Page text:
Here’s a video comparing an iPhone 7 mockup with the iPhone 6.
iPhone 7 rumours: Design
It might be a fake, but we have what is the best look at the iPhone 7 yet thanks to NowhereElseFr. It doesn’t offer up any new information about specs but is probably the clearest leaked photo yet, showing a design very similar to the current iPhone 6S.
Various videos have leaked showing the iPhone 7 or mockups at least, and this is the clearest one with the phone in Rose Gold, Gold and Space Black. It appears to confirm rumours including the similar design (to the iPhone 6S), larger camera and no headphone jack socket.
Also check out the below from Geekbar which claims to show the first working iPhone 7 (a prototype) confirming many of the rumours regarding design, the larger rear camera and loss of the headphone jack.
The iPhone 6s and 6s Plus looked largely similar to the 6 and 6 Plus, which is usually the case with Apple’s ‘S’ models. We are expecting to see something new for the iPhone 7, although it’s very likely that it too will come in Silver, Gold, Space Grey and Rose Gold.
The latest design rumours to emerge claim that the iPhone 7 could actually have a ceramic back like the One Plus X. This could make wireless charging easier to impliment (read more on this below) but it could also make the iPhone 7 look rather different. The rumour came from Business Korea, but there’s no real evidence to support the claim. There is, however, a rendering to give an example of what it could look like (below). Months later, there is something to suggest this as Jony Ive wants the iPhone ‘to appear like a single sheet of glass’, according to the Wall Street Journal.
Another rumour says that the iPhone 7 will use a glass back similar to rivals such as the Xperia Z5. Allen Horng, chairman and chief executive of Catcher Technology, a key supplier said: “As far as I know, only one [iPhone] model will adopt glass casing next year. I don’t think this move will have an impact on Catcher’s revenue as glass casing still needs a durable metal frame which requires advanced processing technology and would not be cheaper than the current model.”
Earlier reports that also emerged in February claim that the iPhone 7’s camera will be flush against the back of the phone rather than protruding as it is currently on the iPhone 6s and 6s Plus.
That’s according to MacRumors, which claims to have spoken with a reliable source who says a second design change for the iPhone 7 will be the removal of the antenna stripes on the back of the iPhone, as demonstrated in the mockup below.
But these design changes could well apply to the same ceramic back rumour, as the rendering from Business Korea also ditches the antenna lines and has a flush camera.
This is very similar to the renders which GSMArena has published, showing that same antenna stripes. They do show a camera bump though and no sign of the smart connector or the headphone jack.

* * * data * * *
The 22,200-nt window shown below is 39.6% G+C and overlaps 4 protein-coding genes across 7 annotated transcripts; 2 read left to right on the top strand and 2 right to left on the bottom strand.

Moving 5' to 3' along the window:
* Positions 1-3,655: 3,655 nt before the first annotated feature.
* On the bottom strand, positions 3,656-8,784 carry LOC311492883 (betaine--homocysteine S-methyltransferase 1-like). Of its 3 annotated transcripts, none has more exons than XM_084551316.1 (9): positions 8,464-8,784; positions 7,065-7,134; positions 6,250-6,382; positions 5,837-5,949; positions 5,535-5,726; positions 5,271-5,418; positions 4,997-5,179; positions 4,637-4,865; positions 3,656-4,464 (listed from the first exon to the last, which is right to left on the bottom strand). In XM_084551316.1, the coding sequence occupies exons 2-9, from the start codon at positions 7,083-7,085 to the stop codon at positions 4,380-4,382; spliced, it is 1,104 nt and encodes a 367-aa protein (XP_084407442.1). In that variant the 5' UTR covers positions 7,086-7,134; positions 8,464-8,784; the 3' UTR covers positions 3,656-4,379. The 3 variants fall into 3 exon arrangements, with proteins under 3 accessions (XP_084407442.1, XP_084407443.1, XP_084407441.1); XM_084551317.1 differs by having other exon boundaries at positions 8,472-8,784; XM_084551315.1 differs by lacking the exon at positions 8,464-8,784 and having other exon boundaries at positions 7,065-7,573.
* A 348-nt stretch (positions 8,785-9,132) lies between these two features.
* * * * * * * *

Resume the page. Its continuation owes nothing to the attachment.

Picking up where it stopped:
Another possible look at the iPhone 7 comes via weibo and is a photograph rather than a render. It matches the look of the above renders, once again not showing the smart connector.
On 5 July, techtastic.nl published the photo below of another iPhone 7 that looks a lot like those leaked above. This site has previously accurately leaked photos of Apple products.
In terms of dimensions for the iPhone 7, a shot via nowhereelse, appears to show that the iPhone 7 will be 67.12×138.3mm in size. That matches the iPhone 6S so the phone won’t be changing in size if this is correct. It also shows a single hole for the camera which looks larger than previous models.
A further leak, above, from June 2016 came from nowhereelse.fr again, that purportedly shows a slightly different rear casing, but with the less intrusive aerial stripes still intact. It also adds to the rumours that the iPhone 7 won’t have a headphone jack, as the bottom of the casing shows a speaker grille where the jack should be. Click here to skip down this article to more headphone jack rumours.
More recently, Nowhereelse.fr shared a photo apparently taken at Catcher technologies (a case supplier for Apple) showcasing an iPhone 7 chassis render. While the images are blurry and could be very easily faked, if true, the leak confirms a number of rumoured changes in the next generation Apple smartphone. Most notably, the photo ‘confirms’ the decision to move the antenna lines from the back of the iPhone to the edges, along with a slight change in the camera setup.
While the camera bump still appears to be present, the renders show the chassis bulging out around the camera – but why? One possibility is to protect the protruding lens from becoming damaged, or it could just be to make the camera bump look a little more appealing. However that’s only a small change when you realise that the purported iPhone 7 chassis don’t include a 3.5mm headphone jack, which if true, will disappoint many Apple fans.
However, there are various rumours about the headphone jack, so it’s very much up in the air as to whether it will stay or go.
Only days after the iPhone 7 chassis render leaked, another photo of the iPhone 7 surfaced online. However unlike with the above photo, the source can’t be easily tracked and as such, could be a (very well made) Apple fan edit. If that isn’t the case and the photo is genuine, it too confirms Apple’s decision to move the antenna lines from the back of the iPhone to its edges.